PASCO -- The Benton Franklin Community Action Committee is taking steps to make it easier for the nonprofit to help struggling families in Benton and Franklin counties.
Some changes are structural. A recent remodel of CAC's Pasco office created a single lobby for families to apply for housing and energy assistance.
The nonprofit is holding an open house from 3:30 to 6:30 p.m. Tuesday at 720 W. Court St. to celebrate its new name and remodeled building.
Another change is the name on the sign of the building. Starting Tuesday, it will be doing business as Community Action Connection.
"So many people know us as the CAC, but they don't tie Benton Franklin Community Action Committee to CAC," said Judith Gidley, the nonprofit's executive director.
And Gidley said the group, created in 1966, isn't a committee. Community Action Connections made more sense.
"We connect people to the community," she said.
And CAC now can be found under "C" in the phone book, she said.
As of Friday, CAC's new sign adorned the front of the building.
When visitors walk through CAC's main entrance, they will take stairs or the elevator to the second-floor offices for housing and energy assistance. Both lead directly into a central waiting room, which Gidley said can fit about 40 people.
It is more waiting room than they had before the $185,000 remodel, when energy and housing assistance were in different parts of the building, she said. And the housing assistance office had a tiny room with only a couple of chairs, which sometimes forced people would wait outside.
Now, it is one stop to a window for housing assistance or another for energy help. And Gidley said they added bathrooms for clients.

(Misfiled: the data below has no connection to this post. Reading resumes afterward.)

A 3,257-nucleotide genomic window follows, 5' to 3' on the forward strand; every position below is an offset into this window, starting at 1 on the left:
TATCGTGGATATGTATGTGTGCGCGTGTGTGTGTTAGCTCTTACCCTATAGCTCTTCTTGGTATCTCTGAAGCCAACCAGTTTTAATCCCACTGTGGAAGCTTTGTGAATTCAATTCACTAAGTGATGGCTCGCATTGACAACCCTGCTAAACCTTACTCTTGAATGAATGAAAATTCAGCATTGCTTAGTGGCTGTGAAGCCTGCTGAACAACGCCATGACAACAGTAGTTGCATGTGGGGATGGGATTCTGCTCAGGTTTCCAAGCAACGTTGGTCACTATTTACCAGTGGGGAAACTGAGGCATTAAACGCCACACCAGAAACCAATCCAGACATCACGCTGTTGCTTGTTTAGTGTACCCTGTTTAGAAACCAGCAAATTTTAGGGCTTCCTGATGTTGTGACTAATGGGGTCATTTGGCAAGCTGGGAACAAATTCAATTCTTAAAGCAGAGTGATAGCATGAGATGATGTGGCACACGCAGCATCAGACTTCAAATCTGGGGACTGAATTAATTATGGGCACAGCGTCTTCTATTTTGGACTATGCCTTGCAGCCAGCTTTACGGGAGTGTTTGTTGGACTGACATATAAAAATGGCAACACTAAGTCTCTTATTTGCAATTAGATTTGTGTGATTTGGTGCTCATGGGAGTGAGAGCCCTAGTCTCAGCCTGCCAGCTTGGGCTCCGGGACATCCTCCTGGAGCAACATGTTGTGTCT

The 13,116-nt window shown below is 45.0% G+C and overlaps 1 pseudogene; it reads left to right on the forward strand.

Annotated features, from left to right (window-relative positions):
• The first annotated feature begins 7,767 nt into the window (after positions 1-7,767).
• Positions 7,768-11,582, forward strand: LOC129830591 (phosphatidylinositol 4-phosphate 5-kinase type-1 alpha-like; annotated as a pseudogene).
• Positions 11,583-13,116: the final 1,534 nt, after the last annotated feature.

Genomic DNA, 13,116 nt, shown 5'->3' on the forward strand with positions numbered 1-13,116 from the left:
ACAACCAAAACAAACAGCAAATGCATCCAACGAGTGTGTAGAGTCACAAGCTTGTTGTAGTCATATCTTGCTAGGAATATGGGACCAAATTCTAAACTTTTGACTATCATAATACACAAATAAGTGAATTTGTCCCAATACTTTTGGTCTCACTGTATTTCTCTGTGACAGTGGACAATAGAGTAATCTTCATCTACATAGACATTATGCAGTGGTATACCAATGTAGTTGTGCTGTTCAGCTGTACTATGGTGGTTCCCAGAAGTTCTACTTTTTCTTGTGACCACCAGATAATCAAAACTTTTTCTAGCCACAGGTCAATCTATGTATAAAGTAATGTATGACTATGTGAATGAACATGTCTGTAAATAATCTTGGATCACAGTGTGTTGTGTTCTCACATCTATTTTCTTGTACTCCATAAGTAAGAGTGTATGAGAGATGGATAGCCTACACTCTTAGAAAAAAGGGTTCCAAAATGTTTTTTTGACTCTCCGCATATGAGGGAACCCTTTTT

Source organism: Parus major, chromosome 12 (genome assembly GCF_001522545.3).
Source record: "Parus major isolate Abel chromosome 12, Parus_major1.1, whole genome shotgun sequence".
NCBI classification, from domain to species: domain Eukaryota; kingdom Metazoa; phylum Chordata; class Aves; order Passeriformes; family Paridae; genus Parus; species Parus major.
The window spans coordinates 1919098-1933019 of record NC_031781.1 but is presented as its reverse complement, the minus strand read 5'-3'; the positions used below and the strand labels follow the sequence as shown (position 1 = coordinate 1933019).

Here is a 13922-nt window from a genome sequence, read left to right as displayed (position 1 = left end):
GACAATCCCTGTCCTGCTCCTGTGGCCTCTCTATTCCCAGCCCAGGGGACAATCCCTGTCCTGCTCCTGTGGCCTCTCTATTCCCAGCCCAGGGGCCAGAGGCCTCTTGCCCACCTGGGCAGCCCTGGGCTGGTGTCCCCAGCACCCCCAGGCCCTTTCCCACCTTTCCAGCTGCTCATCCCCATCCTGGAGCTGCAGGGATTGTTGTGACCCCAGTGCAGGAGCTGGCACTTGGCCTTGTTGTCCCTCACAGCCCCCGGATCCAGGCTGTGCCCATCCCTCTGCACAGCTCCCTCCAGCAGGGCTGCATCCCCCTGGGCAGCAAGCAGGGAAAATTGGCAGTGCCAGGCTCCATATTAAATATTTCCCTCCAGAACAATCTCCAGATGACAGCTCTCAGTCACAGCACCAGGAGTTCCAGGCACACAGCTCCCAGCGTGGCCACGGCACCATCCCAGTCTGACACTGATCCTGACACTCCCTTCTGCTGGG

The lobby also will have a computer console where people can apply for welfare and food stamps with the state instead of going to the state Department of Social and Health Services office in Kennewick, Gidley said.
Debra Biondolillo, the nonprofit's supportive housing department director, said they have more space to grow.
It is made the process smoother for clients, who may receive help with housing and utilities, she said. The remodel started in February and was finished about two months ago.
CAC started Home Base Connections about a year and a half ago, where clients turn in one application for 13 programs for the homeless that the nonprofit administers.
Now, that has been streamlined. The application can be entered into a computer to determine eligibility for all the programs, Gidley said.
A family development specialist will choose which programs a client is eligible or best suited for, and has available funding, she said.
In the first nine months of this year, Gidley said CAC determined 697 households were eligible for some housing assistance out of the 718 who applied. Of those, funding was available to help 439 households so far.
Last year, 3,920 households received help from the Low Income Home Energy Assistance (LIHEAP) program, and 380 more households received energy assistance through donations made to Helping Hands and Care Neighbors programs, according to Gidley's annual report.
Predictably, CAC, which receives federal, state and county money, is facing funding cuts. For example, the LIHEAP fund will drop from $1.5 million to $900,000 next year, Gidley said.
Also as part of the remodel, the childcare lending library has been moved to a more accessible location on the first floor. The library was created four years ago and includes educational toys, books and supplies for child care workers to use.
The literacy classroom, where adults study for their GEDs and meet with volunteer tutors, has tripled in size, Gidley said.
Overall, it's a better use of the nonprofit's space, she said.